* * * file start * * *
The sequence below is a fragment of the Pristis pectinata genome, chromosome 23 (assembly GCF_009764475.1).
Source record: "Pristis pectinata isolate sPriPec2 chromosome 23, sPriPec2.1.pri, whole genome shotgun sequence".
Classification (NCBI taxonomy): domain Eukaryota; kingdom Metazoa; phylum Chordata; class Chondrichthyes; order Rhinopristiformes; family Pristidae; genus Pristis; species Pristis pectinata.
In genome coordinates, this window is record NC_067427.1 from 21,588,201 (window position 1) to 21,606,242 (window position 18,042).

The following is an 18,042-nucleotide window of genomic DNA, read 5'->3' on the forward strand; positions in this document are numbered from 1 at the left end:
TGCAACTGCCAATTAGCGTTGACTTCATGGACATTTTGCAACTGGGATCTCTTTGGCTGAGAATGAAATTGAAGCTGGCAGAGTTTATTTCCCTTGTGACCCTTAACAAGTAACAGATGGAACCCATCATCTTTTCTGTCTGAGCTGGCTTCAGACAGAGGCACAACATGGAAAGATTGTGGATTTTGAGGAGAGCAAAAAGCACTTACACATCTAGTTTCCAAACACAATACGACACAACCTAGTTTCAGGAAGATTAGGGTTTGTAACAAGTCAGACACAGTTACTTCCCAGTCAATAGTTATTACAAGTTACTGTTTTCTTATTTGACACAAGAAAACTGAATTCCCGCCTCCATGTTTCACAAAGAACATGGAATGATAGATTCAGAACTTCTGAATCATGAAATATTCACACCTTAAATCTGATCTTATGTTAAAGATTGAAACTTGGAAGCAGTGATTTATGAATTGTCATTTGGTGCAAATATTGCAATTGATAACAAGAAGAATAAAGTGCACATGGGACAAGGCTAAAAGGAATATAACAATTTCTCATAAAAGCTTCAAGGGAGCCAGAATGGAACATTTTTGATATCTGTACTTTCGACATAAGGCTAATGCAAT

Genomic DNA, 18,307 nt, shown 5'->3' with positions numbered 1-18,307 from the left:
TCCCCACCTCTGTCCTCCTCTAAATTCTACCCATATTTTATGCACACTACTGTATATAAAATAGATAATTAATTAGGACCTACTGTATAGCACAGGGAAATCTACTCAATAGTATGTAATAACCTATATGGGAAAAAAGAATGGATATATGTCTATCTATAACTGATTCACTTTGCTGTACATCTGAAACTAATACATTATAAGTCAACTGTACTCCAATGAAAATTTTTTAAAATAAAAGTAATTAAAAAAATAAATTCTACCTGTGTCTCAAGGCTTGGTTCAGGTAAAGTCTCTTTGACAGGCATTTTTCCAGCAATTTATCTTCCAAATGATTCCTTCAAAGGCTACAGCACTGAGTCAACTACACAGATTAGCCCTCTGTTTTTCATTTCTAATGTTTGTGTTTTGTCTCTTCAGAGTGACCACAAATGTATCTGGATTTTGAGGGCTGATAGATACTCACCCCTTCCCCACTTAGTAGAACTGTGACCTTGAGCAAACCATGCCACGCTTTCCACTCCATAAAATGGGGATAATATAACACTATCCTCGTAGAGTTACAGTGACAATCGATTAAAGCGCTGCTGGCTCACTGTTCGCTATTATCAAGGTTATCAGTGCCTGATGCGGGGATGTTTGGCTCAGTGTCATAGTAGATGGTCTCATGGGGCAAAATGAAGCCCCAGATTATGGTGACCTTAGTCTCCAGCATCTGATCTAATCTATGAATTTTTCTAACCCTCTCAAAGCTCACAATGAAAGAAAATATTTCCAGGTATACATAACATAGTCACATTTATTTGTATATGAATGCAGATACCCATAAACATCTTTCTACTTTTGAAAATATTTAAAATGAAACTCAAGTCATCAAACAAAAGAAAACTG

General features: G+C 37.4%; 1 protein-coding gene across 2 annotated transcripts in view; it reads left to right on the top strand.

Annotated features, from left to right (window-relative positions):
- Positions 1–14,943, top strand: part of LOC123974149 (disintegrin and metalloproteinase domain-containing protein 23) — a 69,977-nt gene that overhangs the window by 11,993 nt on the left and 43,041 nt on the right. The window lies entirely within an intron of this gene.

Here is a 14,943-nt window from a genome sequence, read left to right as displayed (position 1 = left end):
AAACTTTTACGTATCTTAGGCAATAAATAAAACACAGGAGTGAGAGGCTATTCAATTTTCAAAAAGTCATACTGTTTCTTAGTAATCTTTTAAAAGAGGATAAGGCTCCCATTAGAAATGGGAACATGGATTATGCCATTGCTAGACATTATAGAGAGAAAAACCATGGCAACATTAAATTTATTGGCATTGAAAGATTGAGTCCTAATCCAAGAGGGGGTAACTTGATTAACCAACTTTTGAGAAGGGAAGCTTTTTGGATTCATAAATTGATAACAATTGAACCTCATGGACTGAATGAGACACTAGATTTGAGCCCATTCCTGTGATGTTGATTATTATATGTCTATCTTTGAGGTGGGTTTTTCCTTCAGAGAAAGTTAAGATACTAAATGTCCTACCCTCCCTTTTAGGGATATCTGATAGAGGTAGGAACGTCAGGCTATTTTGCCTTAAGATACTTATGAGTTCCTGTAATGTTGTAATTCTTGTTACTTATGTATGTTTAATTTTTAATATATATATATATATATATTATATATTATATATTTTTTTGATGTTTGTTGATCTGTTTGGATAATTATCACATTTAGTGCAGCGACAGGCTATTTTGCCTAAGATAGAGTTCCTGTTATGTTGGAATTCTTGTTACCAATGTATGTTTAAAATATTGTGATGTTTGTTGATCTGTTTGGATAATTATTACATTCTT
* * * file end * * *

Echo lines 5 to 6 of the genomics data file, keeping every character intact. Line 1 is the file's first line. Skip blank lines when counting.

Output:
The following is an 18,042-nucleotide window of genomic DNA, read 5'->3' on the forward strand; positions in this document are numbered from 1 at the left end:
TGCAACTGCCAATTAGCGTTGACTTCATGGACATTTTGCAACTGGGATCTCTTTGGCTGAGAATGAAATTGAAGCTGGCAGAGTTTATTTCCCTTGTGACCCTTAACAAGTAACAGATGGAACCCATCATCTTTTCTGTCTGAGCTGGCTTCAGACAGAGGCACAACATGGAAAGATTGTGGATTTTGAGGAGAGCAAAAAGCACTTACACATCTAGTTTCCAAACACAATACGACACAACCTAGTTTCAGGAAGATTAGGGTTTGTAACAAGTCAGACACAGTTACTTCCCAGTCAATAGTTATTACAAGTTACTGTTTTCTTATTTGACACAAGAAAACTGAATTCCCGCCTCCATGTTTCACAAAGAACATGGAATGATAGATTCAGAACTTCTGAATCATGAAATATTCACACCTTAAATCTGATCTTATGTTAAAGATTGAAACTTGGAAGCAGTGATTTATGAATTGTCATTTGGTGCAAATATTGCAATTGATAACAAGAAGAATAAAGTGCACATGGGACAAGGCTAAAAGGAATATAACAATTTCTCATAAAAGCTTCAAGGGAGCCAGAATGGAACATTTTTGATATCTGTACTTTCGACATAAGGCTAATGCAAT